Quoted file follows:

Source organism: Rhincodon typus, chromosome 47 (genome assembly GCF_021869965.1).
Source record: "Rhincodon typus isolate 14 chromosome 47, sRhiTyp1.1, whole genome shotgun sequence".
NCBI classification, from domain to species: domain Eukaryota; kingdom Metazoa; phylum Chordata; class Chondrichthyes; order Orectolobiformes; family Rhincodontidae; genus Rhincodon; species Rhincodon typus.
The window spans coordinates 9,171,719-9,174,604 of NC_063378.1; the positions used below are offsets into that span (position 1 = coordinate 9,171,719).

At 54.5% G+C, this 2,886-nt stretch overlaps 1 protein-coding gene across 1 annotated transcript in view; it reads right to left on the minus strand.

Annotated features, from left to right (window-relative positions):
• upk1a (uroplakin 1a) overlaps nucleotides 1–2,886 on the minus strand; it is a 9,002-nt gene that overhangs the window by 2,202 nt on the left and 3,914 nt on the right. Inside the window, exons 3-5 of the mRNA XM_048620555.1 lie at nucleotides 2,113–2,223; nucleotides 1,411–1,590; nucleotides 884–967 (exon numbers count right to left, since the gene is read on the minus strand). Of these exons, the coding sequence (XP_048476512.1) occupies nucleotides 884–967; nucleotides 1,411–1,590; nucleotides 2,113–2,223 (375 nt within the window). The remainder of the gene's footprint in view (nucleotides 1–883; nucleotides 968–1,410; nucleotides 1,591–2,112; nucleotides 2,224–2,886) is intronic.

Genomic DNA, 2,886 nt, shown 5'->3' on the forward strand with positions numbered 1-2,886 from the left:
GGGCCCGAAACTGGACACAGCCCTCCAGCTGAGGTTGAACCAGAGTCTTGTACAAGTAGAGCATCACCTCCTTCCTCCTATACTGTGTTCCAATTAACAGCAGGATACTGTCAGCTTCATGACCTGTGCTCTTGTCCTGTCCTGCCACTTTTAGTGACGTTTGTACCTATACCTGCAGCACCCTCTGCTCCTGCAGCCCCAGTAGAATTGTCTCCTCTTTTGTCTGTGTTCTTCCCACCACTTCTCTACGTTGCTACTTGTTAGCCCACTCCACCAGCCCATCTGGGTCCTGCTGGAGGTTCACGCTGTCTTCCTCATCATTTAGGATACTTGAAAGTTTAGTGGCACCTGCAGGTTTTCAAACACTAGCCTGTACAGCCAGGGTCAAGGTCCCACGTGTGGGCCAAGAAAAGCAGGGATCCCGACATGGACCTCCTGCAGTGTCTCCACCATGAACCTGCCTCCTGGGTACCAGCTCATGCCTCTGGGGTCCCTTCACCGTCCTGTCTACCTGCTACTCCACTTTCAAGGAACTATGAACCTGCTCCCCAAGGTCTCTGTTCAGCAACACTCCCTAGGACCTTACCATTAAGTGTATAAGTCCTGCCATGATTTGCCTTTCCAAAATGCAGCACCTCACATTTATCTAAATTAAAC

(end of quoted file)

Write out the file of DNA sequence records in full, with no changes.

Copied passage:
Source organism: Rhincodon typus, chromosome 47 (genome assembly GCF_021869965.1).
Source record: "Rhincodon typus isolate 14 chromosome 47, sRhiTyp1.1, whole genome shotgun sequence".
NCBI classification, from domain to species: domain Eukaryota; kingdom Metazoa; phylum Chordata; class Chondrichthyes; order Orectolobiformes; family Rhincodontidae; genus Rhincodon; species Rhincodon typus.
The window spans coordinates 9,171,719-9,174,604 of NC_063378.1; the positions used below are offsets into that span (position 1 = coordinate 9,171,719).

At 54.5% G+C, this 2,886-nt stretch overlaps 1 protein-coding gene across 1 annotated transcript in view; it reads right to left on the minus strand.

Annotated features, from left to right (window-relative positions):
• upk1a (uroplakin 1a) overlaps nucleotides 1–2,886 on the minus strand; it is a 9,002-nt gene that overhangs the window by 2,202 nt on the left and 3,914 nt on the right. Inside the window, exons 3-5 of the mRNA XM_048620555.1 lie at nucleotides 2,113–2,223; nucleotides 1,411–1,590; nucleotides 884–967 (exon numbers count right to left, since the gene is read on the minus strand). Of these exons, the coding sequence (XP_048476512.1) occupies nucleotides 884–967; nucleotides 1,411–1,590; nucleotides 2,113–2,223 (375 nt within the window). The remainder of the gene's footprint in view (nucleotides 1–883; nucleotides 968–1,410; nucleotides 1,591–2,112; nucleotides 2,224–2,886) is intronic.

Genomic DNA, 2,886 nt, shown 5'->3' on the forward strand with positions numbered 1-2,886 from the left:
GGGCCCGAAACTGGACACAGCCCTCCAGCTGAGGTTGAACCAGAGTCTTGTACAAGTAGAGCATCACCTCCTTCCTCCTATACTGTGTTCCAATTAACAGCAGGATACTGTCAGCTTCATGACCTGTGCTCTTGTCCTGTCCTGCCACTTTTAGTGACGTTTGTACCTATACCTGCAGCACCCTCTGCTCCTGCAGCCCCAGTAGAATTGTCTCCTCTTTTGTCTGTGTTCTTCCCACCACTTCTCTACGTTGCTACTTGTTAGCCCACTCCACCAGCCCATCTGGGTCCTGCTGGAGGTTCACGCTGTCTTCCTCATCATTTAGGATACTTGAAAGTTTAGTGGCACCTGCAGGTTTTCAAACACTAGCCTGTACAGCCAGGGTCAAGGTCCCACGTGTGGGCCAAGAAAAGCAGGGATCCCGACATGGACCTCCTGCAGTGTCTCCACCATGAACCTGCCTCCTGGGTACCAGCTCATGCCTCTGGGGTCCCTTCACCGTCCTGTCTACCTGCTACTCCACTTTCAAGGAACTATGAACCTGCTCCCCAAGGTCTCTGTTCAGCAACACTCCCTAGGACCTTACCATTAAGTGTATAAGTCCTGCCATGATTTGCCTTTCCAAAATGCAGCACCTCACATTTATCTAAATTAAAC